Boat Race focuses attention on Hammersmith Bridge

Image above: Hammersmith Bridge

Sunday Times asks: Why has no one fixed Hammersmith Bridge?

The Boat Race has focused attention on our bit of west London, prompting the Sunday Times to ask ‘Why has no one fixed Hammersmith Bridge’?

Transport editor Nicholas Hellen pointed out on Sunday it is nearly four years since the bridge was closed to motor vehicles because of hairline fractures in the pedestals. He says the lack of resolution is down to ‘buck-passing, a row over money and a shortage of good ideas’.

Hammersmith & Fulham Council is now holding a series of drop-in events to showcase radical plans for a temporary double decker bridge, to allow traffic to pass over the upper level while work proceeds below, but it still needs to be funded.

‘It’s been four years and nobody wants to pay the £163m bill for the Boat Race landmark’ writes Nicholas Hellen.

The Government announced a task force in 2020, with Grant Shapps blaming “a lack of leadership in London” for the lack of action on the bridge. He promised speedy action:

“We’ll be decisive and quick to make sure we can take steps that’ll be good for commuters, good for residents and good for business.”

He said the cost should be split three ways, between the Department of Transport, Transport for London and Hammersmith & Fulham Council.

‘That is a recipe for inaction’ writes Nicholas Hellen, ‘the council says it does not have the money and could pay its one-third share only if it was allowed to impose a toll’.

Image above: Hammersmith Bridge

“An absolutely classic parable of our times” – Professor Tony Travers

The Sunday Times‘ Transport editor spoke to Professor Tony Travers, director of LSE London, who described the standoff between central and local government as: “an absolutely classic parable of our times.

“The bridge is easily repairable and runs across one of the most productive parts of the United Kingdom.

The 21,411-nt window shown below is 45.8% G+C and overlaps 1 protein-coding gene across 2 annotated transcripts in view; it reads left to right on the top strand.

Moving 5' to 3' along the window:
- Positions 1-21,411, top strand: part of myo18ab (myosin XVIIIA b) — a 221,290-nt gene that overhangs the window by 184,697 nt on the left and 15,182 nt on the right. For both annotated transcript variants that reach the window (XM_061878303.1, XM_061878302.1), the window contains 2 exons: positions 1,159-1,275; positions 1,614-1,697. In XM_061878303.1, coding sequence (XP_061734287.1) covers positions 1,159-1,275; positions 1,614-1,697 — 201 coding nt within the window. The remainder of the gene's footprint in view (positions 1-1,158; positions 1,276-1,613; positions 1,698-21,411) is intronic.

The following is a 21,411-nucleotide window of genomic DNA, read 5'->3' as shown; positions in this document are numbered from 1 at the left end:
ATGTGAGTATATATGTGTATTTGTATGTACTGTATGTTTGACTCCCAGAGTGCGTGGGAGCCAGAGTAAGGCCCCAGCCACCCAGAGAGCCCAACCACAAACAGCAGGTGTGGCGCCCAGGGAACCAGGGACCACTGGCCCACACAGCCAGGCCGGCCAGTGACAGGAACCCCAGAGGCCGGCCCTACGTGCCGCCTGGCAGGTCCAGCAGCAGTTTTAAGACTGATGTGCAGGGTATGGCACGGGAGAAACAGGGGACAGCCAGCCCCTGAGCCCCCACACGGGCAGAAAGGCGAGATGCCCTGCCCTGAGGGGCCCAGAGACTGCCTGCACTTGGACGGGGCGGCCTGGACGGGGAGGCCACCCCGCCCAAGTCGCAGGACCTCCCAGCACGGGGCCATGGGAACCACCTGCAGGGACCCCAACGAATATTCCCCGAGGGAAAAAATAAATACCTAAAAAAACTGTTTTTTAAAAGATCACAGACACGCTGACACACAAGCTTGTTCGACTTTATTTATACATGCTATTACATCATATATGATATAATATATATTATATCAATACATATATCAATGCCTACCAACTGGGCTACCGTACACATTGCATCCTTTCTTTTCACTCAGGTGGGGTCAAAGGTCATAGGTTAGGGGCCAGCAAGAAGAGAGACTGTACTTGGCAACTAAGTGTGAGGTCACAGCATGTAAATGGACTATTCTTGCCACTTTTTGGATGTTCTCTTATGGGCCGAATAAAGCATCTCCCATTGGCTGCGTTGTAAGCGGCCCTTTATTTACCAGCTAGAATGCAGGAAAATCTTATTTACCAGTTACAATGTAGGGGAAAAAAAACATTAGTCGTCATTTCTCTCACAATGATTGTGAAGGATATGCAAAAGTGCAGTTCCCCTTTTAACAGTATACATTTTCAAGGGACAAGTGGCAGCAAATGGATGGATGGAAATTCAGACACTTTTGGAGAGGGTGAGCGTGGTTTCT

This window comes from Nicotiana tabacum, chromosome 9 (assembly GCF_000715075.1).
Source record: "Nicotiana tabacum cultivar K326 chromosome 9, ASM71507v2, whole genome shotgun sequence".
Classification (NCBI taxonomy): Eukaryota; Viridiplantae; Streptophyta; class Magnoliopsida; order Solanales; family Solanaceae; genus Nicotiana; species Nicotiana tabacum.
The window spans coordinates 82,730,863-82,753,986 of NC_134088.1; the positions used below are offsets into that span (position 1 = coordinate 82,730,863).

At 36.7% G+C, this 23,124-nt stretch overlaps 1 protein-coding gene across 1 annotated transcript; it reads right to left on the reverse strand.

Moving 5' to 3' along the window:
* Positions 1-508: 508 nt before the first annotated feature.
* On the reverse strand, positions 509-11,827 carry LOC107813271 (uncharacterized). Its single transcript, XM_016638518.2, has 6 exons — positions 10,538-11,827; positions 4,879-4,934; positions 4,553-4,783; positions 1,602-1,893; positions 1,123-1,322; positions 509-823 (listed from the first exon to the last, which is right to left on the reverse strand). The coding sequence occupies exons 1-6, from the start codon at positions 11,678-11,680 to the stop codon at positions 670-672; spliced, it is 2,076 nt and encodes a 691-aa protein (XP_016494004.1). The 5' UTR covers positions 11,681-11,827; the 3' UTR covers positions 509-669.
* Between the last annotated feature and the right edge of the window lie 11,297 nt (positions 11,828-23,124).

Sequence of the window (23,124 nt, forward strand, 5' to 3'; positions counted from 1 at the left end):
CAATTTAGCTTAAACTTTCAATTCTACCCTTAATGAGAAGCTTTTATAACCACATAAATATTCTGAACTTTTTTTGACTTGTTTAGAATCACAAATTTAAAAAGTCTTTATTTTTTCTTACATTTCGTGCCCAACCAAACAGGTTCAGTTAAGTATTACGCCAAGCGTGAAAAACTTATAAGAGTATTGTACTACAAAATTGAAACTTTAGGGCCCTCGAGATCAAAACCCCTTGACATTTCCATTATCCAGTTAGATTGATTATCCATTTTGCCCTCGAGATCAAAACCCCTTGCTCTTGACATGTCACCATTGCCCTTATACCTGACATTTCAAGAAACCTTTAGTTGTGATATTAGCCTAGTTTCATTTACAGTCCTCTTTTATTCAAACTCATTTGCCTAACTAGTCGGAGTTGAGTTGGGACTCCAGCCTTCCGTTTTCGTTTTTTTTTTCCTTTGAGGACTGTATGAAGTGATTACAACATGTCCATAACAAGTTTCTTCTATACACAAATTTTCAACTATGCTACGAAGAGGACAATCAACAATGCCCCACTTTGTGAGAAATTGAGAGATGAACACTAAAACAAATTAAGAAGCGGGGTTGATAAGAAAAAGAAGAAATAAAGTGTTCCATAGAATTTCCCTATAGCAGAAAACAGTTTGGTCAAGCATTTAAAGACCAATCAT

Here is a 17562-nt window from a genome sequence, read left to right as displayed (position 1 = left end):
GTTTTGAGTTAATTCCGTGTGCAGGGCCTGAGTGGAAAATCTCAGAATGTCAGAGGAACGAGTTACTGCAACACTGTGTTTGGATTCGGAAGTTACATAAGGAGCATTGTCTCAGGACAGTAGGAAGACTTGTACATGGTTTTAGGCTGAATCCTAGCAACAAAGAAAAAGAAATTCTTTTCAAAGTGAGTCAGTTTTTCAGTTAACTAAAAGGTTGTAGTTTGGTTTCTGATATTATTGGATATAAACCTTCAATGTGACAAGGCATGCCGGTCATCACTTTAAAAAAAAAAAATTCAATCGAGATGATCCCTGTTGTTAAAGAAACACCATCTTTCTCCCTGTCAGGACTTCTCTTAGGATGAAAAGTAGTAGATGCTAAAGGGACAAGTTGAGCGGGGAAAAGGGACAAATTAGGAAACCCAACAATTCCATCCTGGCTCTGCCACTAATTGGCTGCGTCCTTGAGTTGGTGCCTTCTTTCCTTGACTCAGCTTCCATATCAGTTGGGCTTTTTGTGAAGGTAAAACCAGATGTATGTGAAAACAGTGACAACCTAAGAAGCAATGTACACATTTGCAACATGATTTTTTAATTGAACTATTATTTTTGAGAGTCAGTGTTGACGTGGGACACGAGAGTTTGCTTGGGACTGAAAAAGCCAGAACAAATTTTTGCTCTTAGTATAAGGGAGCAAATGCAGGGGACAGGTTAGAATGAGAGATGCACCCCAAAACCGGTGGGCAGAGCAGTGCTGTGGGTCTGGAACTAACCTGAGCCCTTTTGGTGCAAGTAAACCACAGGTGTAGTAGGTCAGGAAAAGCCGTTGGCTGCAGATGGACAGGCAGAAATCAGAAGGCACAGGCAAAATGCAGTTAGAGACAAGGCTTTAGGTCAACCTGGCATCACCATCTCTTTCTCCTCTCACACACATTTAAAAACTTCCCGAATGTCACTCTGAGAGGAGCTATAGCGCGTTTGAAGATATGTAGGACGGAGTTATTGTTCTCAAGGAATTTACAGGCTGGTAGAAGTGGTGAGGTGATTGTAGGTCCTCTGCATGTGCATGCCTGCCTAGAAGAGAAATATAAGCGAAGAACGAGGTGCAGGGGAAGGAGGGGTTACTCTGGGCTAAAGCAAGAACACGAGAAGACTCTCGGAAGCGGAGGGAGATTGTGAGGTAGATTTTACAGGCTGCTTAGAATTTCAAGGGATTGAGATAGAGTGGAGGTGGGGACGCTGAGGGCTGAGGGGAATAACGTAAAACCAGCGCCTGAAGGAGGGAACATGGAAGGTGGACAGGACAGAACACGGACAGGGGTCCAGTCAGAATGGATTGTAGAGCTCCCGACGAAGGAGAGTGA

“The cost-benefit ratio for the UK economy is substantially better than a whole range of other projects. Yet three levels of government in one of the richest countries in the world can’t rebuild and reopen a bridge in an important part of the capital city.”

He thinks the Government does not want to be seen to be helping out what is perceived to be an affluent part of London while it is committed to its ‘Levelling up’ policy.

The Council says it is in no way equipped to cope with costs of this magnitude and points to other similar projects around the UK where central government is stumping up for the lion’s share.

The Department for Transport is paying 94% of the cost of the Chetwynd Bridge upgrade in Staffordshire and 91% of the cost of repairing Cleveland Bridge, the grade II listed bridge over the River Avon, it says.

Image above: Image above: Hammersmith Bridge double-decker proposal; Foster & Partners

Drop-in sessions to view Foster & Partners’ plans

The idea of a temporary double decker bridge, put forward by H&F Council with architects and engineers from Foster & Partners and COWI, is on display to the public at a series of drop-in events, the first of which was on Saturday. There is one at St Paul’s Centre, Queen Caroline Street in Hammersmith on Monday March 27 from 4.00pm till 8.00pm.

Two further sessions are being held south of the river at St Paul’s School, Lonsdale Road, Barnes on Tuesday 28 March from 4.00pm till 8.00pm and Saturday April 1 from 11.00am till 2.00pm.

As well as viewing the plans, visitors will be able to discuss them with those in charge of the bridge’s restoration.

LB Hammersmith & Fulham is at the beginning of the planning consultation for this scheme. It needs to get it past the Planning Committee and to have the support of Historic England for the temporary bridge to go ahead.

Only then will they be able to finalise an accurate costing to put to the Department of Transport. If it gets their sign-off on the basis of sharing costs three ways, it will then need legislation for the final sign-off.

Meanwhile LB Hammersmith & Fulham say they are making “massive progress” on stabilizing the bridge. Some 1200 custom made steel supports have been added. They are hoping to complete the stabilization and resurface the bridge to reopen it fully to pedestrians and cyclists later this year.

At the moment pedestrians and cyclists walking their bikes can only use the walkways at the sides of the bridge while work continues on the main carriageway. Opening the bridge to vehicular traffic is still some 18 months – two years off, say the Council.

Read more stories on The Chiswick Calendar

See also: Clean sweep for Cambridge in the Boat Race

See also: Council holds drop-in sessions to explain Hammersmith Bridge proposals

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